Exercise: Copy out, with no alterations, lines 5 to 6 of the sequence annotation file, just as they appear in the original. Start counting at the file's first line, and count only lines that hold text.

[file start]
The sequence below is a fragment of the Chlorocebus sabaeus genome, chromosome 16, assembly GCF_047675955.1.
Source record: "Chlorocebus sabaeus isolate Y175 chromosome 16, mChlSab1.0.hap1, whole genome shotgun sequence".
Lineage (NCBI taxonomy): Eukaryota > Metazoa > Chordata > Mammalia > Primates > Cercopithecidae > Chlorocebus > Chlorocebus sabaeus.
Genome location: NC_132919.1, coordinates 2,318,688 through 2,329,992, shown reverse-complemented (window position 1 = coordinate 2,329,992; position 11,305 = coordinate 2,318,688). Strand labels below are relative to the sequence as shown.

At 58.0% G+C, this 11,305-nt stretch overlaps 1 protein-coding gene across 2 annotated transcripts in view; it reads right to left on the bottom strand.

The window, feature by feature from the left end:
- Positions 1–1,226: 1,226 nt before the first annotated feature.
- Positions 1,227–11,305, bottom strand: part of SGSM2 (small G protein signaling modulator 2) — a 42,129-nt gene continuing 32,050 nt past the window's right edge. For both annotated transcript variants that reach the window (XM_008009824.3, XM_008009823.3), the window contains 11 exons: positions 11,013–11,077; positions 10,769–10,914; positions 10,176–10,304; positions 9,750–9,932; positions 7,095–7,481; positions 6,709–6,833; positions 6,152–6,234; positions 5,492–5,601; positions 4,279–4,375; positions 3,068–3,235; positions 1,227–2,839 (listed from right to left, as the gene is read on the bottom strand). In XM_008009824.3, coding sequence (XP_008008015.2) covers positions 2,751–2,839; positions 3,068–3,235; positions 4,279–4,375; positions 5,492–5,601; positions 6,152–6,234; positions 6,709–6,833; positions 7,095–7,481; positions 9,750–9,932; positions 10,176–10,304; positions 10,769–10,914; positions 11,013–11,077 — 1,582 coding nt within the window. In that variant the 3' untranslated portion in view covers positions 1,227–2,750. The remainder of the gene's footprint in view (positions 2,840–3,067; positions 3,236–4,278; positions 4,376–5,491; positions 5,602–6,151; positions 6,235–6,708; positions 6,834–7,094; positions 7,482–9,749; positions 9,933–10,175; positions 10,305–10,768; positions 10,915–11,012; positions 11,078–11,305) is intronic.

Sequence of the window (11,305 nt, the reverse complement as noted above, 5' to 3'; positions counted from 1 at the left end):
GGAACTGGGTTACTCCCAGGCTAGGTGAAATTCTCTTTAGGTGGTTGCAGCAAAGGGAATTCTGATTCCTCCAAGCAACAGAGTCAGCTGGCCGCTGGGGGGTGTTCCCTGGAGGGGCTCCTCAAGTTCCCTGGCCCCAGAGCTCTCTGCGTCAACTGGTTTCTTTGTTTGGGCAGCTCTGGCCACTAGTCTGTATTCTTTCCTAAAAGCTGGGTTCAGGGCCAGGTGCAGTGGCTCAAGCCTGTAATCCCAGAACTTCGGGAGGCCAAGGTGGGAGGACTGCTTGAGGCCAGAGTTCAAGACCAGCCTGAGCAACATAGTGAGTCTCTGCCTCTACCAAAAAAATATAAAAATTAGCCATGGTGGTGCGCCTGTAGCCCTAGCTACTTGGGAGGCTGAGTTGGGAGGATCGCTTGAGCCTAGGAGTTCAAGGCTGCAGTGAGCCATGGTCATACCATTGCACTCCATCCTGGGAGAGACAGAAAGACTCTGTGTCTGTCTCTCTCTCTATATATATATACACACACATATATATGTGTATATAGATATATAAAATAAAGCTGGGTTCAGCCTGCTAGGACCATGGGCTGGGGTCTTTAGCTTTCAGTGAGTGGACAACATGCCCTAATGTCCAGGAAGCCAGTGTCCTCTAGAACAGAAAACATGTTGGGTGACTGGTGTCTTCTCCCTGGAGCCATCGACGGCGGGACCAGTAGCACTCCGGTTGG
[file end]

At 58.0% G+C, this 11,305-nt stretch overlaps 1 protein-coding gene across 2 annotated transcripts in view; it reads right to left on the bottom strand.

The window, feature by feature from the left end: